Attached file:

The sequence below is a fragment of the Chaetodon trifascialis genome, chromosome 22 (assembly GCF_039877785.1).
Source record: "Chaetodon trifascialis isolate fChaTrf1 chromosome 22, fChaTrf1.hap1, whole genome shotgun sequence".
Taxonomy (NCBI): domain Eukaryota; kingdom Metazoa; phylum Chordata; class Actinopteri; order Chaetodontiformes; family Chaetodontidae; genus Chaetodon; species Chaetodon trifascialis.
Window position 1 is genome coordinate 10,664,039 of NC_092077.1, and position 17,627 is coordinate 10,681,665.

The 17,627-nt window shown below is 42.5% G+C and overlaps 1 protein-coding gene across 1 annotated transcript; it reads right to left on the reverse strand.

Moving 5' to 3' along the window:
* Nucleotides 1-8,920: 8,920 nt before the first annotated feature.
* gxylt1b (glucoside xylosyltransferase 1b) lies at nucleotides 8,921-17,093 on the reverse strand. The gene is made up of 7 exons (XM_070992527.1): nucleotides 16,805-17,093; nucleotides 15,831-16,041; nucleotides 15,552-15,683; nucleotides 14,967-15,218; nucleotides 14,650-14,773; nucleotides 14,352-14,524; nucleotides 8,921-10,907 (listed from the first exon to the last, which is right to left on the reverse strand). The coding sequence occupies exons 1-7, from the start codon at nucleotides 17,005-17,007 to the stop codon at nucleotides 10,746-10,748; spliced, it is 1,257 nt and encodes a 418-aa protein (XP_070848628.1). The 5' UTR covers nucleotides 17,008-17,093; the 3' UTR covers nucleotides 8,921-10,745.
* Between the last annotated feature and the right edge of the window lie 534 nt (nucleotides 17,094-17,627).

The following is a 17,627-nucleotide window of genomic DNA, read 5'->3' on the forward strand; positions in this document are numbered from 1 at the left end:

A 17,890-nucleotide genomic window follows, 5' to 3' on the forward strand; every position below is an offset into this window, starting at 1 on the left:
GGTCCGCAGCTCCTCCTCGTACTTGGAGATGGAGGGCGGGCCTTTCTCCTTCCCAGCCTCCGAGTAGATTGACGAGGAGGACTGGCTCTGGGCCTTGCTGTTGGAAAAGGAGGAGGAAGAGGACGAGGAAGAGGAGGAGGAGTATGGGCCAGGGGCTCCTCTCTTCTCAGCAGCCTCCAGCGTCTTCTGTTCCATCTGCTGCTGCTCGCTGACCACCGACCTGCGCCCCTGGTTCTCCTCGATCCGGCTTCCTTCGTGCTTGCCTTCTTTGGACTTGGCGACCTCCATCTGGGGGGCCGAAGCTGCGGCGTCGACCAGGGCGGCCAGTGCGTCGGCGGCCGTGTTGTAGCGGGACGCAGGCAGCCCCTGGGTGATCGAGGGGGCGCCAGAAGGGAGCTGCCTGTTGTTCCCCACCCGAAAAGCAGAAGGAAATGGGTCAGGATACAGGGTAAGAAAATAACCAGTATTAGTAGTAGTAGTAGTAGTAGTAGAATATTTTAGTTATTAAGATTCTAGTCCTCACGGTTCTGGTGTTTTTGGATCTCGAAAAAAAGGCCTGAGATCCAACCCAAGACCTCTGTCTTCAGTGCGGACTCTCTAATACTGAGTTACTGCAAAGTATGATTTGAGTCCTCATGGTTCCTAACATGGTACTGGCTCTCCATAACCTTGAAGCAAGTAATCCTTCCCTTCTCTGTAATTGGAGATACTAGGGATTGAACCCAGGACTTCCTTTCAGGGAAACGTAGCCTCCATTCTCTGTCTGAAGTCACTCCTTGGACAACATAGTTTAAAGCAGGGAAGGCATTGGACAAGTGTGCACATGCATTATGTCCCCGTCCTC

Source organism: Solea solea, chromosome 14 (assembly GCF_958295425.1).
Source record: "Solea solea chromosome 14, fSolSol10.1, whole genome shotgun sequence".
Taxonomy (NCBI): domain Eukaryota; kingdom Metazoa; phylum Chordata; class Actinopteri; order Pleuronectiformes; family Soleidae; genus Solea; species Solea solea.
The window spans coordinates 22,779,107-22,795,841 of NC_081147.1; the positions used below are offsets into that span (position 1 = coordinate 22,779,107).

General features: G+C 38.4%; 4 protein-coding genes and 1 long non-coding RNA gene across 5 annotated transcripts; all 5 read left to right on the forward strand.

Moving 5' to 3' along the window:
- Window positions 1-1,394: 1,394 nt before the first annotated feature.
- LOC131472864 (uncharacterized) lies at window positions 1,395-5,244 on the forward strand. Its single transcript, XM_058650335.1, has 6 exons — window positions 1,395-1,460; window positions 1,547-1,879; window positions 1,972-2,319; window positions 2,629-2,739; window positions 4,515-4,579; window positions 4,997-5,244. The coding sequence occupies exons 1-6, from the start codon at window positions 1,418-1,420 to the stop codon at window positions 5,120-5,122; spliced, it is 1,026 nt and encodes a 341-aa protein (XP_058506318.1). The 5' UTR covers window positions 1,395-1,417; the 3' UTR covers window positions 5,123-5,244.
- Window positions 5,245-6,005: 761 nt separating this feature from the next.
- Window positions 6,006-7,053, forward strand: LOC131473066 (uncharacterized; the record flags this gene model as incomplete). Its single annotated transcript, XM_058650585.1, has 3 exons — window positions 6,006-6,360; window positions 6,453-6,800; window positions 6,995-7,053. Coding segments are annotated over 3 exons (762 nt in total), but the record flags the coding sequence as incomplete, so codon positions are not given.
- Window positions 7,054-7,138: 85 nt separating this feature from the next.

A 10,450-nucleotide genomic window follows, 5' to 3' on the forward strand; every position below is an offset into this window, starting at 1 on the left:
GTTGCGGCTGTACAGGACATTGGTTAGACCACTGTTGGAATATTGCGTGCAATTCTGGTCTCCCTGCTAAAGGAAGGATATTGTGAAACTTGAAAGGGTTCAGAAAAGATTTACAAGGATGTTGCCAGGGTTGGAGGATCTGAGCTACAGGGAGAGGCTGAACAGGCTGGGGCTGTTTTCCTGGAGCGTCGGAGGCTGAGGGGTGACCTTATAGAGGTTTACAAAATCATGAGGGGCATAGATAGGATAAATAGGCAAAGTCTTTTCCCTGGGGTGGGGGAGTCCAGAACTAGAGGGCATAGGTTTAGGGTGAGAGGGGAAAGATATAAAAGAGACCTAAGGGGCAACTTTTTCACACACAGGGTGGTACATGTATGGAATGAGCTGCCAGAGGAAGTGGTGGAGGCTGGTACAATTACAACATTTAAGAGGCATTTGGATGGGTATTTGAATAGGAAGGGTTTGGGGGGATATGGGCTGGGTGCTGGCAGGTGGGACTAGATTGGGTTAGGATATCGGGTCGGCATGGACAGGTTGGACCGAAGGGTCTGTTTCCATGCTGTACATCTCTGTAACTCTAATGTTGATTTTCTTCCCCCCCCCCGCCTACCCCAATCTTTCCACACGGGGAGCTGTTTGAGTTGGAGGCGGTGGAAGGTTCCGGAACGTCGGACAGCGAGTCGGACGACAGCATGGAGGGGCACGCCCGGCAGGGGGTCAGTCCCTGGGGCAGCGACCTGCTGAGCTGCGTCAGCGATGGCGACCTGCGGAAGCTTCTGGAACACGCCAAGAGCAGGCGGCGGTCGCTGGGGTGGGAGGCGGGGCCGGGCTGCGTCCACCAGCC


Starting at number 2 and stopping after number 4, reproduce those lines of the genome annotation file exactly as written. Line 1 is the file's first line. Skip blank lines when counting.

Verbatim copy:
Source record: "Chaetodon trifascialis isolate fChaTrf1 chromosome 22, fChaTrf1.hap1, whole genome shotgun sequence".
Taxonomy (NCBI): domain Eukaryota; kingdom Metazoa; phylum Chordata; class Actinopteri; order Chaetodontiformes; family Chaetodontidae; genus Chaetodon; species Chaetodon trifascialis.
Window position 1 is genome coordinate 10,664,039 of NC_092077.1, and position 17,627 is coordinate 10,681,665.